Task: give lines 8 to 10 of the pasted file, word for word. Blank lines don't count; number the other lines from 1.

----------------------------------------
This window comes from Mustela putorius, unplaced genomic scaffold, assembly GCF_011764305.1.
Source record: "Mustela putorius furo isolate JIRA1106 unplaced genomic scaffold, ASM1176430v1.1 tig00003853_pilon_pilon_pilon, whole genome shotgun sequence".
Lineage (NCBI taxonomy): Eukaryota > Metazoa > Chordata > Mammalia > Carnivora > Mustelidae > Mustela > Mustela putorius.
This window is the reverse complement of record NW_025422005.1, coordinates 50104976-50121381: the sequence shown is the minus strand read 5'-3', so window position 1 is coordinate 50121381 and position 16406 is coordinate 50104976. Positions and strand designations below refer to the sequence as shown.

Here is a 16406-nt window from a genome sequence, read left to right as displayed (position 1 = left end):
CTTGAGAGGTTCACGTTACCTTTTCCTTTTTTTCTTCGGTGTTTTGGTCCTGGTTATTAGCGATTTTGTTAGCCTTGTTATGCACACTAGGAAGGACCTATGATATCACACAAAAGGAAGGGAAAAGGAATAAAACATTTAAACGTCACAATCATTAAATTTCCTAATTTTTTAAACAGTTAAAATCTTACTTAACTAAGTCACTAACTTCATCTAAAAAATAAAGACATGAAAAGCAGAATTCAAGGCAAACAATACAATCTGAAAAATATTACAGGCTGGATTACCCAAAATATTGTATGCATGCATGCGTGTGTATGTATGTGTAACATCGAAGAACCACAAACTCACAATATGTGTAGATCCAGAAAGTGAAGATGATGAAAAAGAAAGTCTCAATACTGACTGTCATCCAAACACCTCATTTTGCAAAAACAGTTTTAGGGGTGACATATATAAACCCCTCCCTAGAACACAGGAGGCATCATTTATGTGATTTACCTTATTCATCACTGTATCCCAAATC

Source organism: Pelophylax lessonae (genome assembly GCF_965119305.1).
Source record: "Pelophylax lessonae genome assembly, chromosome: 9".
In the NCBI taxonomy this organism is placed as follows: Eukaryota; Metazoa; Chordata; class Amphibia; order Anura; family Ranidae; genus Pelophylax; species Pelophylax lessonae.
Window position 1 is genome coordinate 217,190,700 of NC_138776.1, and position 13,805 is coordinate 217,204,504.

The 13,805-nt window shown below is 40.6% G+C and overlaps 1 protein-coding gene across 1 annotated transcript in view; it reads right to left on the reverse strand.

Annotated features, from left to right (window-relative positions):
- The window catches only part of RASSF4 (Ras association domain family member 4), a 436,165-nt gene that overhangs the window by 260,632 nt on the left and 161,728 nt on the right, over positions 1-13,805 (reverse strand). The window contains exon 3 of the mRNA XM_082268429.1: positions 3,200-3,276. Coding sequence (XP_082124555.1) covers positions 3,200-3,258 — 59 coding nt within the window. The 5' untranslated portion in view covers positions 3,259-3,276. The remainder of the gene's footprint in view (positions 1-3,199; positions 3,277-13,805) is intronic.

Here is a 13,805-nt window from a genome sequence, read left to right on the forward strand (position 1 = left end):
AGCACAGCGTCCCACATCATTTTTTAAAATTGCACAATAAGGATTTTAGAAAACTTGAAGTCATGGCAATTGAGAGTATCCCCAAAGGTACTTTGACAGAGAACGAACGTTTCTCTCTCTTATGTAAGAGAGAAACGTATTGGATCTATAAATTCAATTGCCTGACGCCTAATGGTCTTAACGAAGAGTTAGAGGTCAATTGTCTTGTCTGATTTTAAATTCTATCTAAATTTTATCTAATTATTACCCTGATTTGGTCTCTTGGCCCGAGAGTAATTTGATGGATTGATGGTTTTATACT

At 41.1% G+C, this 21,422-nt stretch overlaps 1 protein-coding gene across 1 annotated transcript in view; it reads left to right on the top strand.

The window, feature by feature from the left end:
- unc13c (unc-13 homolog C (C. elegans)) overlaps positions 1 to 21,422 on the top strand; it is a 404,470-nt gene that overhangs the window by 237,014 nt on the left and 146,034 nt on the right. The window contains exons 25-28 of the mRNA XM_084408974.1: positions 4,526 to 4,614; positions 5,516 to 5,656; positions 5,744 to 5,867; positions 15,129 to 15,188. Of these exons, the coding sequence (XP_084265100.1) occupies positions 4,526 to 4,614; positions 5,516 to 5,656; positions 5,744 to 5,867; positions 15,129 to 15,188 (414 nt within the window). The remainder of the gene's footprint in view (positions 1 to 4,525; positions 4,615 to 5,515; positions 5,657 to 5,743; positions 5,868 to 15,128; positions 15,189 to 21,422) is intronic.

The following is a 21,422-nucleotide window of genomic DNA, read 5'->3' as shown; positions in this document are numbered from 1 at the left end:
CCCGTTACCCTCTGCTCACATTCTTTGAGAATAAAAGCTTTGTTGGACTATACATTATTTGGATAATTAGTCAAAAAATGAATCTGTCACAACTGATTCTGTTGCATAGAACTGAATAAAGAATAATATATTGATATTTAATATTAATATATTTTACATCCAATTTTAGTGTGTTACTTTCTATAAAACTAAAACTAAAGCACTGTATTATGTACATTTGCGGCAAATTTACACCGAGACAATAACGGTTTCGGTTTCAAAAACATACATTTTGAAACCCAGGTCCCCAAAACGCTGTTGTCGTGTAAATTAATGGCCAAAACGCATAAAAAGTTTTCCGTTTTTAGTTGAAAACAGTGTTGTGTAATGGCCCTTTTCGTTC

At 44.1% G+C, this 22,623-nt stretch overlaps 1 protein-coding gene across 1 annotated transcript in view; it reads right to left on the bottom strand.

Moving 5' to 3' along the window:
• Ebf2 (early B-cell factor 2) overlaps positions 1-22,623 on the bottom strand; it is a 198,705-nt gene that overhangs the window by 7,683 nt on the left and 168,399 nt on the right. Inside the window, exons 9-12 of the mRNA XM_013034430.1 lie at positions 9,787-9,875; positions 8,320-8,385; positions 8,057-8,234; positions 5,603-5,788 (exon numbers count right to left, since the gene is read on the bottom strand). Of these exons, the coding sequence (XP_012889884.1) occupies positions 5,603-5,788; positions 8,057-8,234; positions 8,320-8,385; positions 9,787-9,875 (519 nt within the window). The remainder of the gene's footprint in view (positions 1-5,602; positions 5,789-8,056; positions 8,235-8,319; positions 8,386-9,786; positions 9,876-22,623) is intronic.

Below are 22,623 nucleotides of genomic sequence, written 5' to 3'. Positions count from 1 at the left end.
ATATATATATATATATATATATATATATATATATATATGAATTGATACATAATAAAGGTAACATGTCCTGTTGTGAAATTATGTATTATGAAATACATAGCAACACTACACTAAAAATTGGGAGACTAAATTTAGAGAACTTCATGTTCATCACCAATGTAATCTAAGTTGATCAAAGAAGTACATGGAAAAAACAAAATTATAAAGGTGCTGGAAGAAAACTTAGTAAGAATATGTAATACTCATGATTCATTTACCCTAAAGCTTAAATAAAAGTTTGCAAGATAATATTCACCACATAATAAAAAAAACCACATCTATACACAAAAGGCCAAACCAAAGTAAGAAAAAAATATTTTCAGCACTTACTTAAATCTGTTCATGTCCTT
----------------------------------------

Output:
Source record: "Pelophylax lessonae genome assembly, chromosome: 9".
In the NCBI taxonomy this organism is placed as follows: Eukaryota; Metazoa; Chordata; class Amphibia; order Anura; family Ranidae; genus Pelophylax; species Pelophylax lessonae.
Window position 1 is genome coordinate 217,190,700 of NC_138776.1, and position 13,805 is coordinate 217,204,504.